The town of Slavonice can thank the establishment of a post stage between Prague and Vienna in the 16th century for its grandeur. This asset gave the townsfolk sufficient means to show off their wealth through their dwellings. When the post road lost its importance and the town was decimated by Swedish troops, the plague and the Thirty Years War, it’s as though time stopped here. This means that you can still stroll among wonderfully decorated façades of houses that look as they did minutes after the Renaissance architects laid down their tools.
Houses like wedding cakes
Horní Square is the place to head for some true Renaissance romance. Stop by at house No. 518 and watch a piece of theatre play out before your eyes in sgraffito, oriel windows and other architectural features typical for the period, and resplendent in scenes from the Old Testament such as the Creation of Adam, Expulsion from the Garden of Eden and Cain and Abel. No. 517 next door is like a huge cake and just as tempting. The richly decorated façade fires the imagination as you search for heavenly bodies, royal portraits and scenes from the Apocalypse. In triangular Míru Square there are more townhouses, but you can also admire the Marian Column and test how fit you are with a climb to the top of the tower belonging to the Church of the Virgin. The view from the top is certainly worth the effort.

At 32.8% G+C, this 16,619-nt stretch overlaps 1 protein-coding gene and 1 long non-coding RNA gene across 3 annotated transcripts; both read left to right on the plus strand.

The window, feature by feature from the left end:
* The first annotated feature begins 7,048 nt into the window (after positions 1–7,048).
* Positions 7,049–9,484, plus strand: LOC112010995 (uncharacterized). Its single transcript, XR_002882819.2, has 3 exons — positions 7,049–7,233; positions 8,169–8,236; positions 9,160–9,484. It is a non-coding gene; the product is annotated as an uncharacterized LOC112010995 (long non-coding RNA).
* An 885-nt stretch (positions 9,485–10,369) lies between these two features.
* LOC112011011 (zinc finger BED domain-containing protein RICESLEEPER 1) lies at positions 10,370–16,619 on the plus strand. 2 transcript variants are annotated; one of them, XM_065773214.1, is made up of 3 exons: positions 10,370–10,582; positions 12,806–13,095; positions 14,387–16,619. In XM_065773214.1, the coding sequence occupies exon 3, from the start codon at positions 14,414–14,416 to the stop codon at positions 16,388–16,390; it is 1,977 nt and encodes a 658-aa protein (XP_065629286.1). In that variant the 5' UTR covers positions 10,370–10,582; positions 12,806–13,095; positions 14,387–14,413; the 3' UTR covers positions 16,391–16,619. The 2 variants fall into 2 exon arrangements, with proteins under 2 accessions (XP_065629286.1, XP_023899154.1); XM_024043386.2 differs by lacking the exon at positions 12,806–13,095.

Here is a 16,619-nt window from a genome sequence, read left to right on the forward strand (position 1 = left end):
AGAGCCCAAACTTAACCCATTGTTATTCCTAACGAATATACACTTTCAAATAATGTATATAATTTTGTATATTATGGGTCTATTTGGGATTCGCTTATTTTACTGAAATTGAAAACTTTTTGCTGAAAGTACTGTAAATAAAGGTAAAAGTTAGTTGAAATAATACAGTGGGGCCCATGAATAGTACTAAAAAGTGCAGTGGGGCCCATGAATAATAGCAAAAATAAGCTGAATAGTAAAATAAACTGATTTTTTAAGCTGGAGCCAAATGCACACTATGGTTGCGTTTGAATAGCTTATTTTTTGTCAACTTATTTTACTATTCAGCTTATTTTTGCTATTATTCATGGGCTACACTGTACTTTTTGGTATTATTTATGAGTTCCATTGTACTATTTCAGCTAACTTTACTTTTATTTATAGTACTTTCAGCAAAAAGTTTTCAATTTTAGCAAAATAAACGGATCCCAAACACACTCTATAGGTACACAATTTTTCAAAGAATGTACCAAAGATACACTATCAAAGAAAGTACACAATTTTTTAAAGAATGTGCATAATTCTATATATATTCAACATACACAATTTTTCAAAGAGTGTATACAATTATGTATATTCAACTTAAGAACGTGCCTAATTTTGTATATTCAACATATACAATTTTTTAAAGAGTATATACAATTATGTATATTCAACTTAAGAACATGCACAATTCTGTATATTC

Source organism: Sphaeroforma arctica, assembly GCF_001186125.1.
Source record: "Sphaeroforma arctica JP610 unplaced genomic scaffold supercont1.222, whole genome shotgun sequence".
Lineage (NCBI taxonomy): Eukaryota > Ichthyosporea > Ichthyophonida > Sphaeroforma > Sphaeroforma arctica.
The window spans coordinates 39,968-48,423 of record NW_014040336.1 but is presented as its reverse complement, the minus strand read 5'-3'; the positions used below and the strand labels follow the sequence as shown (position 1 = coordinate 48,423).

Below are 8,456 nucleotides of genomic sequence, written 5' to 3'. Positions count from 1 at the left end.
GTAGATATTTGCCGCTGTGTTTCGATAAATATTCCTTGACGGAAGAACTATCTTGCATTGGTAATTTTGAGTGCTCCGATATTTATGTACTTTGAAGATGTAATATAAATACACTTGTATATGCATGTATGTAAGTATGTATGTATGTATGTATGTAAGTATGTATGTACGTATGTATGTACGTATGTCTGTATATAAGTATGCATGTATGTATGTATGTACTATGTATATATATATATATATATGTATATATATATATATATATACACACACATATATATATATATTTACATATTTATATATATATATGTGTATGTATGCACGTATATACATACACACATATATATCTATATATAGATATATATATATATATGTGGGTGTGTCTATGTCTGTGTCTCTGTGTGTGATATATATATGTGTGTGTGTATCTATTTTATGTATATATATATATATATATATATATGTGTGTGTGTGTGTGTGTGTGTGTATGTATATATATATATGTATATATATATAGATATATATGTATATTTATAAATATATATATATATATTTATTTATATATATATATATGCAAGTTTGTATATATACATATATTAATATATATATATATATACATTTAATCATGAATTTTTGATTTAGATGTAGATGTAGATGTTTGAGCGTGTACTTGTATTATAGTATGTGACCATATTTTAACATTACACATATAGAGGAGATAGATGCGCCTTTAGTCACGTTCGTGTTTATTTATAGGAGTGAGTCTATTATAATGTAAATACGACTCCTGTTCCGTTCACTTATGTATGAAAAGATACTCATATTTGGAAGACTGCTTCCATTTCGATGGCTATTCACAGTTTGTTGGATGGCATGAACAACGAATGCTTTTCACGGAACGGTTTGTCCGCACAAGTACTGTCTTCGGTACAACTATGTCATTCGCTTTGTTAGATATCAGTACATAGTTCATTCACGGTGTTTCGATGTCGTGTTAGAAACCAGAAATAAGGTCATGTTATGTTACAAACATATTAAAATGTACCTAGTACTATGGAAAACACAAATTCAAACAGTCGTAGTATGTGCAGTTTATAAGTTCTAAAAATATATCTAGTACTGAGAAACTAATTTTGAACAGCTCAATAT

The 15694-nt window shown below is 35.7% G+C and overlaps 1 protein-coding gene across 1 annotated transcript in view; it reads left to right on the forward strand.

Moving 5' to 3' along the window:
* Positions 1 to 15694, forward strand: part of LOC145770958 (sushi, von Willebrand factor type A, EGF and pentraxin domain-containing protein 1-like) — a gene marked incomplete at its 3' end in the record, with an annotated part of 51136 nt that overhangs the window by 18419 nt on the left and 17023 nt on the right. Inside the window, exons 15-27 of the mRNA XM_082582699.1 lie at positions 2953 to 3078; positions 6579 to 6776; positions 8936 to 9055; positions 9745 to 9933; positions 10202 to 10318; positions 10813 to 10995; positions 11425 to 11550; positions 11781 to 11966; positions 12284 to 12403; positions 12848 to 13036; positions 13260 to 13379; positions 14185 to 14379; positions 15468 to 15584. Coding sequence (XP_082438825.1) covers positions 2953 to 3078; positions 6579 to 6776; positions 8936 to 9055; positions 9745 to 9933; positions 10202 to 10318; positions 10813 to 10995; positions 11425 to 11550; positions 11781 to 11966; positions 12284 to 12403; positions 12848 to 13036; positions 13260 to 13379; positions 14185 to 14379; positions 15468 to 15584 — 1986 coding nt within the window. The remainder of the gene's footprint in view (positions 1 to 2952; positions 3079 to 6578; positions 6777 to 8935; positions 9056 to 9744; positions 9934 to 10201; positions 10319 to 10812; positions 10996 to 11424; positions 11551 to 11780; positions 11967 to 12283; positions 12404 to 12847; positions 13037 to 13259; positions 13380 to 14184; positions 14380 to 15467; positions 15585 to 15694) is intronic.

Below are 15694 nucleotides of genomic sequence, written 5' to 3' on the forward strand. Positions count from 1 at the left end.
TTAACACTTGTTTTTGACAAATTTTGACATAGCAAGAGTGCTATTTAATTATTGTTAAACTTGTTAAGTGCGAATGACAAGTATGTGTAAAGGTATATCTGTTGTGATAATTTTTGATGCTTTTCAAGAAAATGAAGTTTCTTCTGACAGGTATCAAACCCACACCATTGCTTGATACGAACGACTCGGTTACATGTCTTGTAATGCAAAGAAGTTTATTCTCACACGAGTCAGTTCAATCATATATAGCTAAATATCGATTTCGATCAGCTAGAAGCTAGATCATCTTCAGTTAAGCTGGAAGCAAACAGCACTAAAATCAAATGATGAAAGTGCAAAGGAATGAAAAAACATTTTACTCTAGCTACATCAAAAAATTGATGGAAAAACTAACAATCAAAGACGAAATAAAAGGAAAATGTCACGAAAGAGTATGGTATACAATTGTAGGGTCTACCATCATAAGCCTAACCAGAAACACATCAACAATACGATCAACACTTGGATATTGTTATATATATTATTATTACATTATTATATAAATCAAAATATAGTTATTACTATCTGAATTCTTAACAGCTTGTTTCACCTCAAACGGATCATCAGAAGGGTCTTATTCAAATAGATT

Slavonice doesn’t keep all its places of interest above ground. There’s also a unique set of underground passageways to explore, so borrow a pair of Wellington boots and a raincoat and head down into this mysterious labyrinth of subterranean corridors, the oldest of which were created 700 years ago. During the tour you can imagine how for centuries the locals stored food, wine and beer down here, or worked away in tiny workshops at trades that required a constantly stable temperature. Slavonice is also very much a living place, proof of which is the annual Summer of Culture. Numerous concerts and theatre performances tale place during the event and you can learn a little about long-lost handicrafts and trades, as well as the story of the local people.
Taken with the Renaissance charm of Slavonice? Then call in at other fairytale towns nearby. Hear the tragic tale of the White Lady, one of the most famous of ghosts in the Czech lands, who haunts the chateau in Jindřichův Hradec. Possibly the most attractive square in the country can be found in romantic Telč, listed as a world cultural heritage site by UNESCO.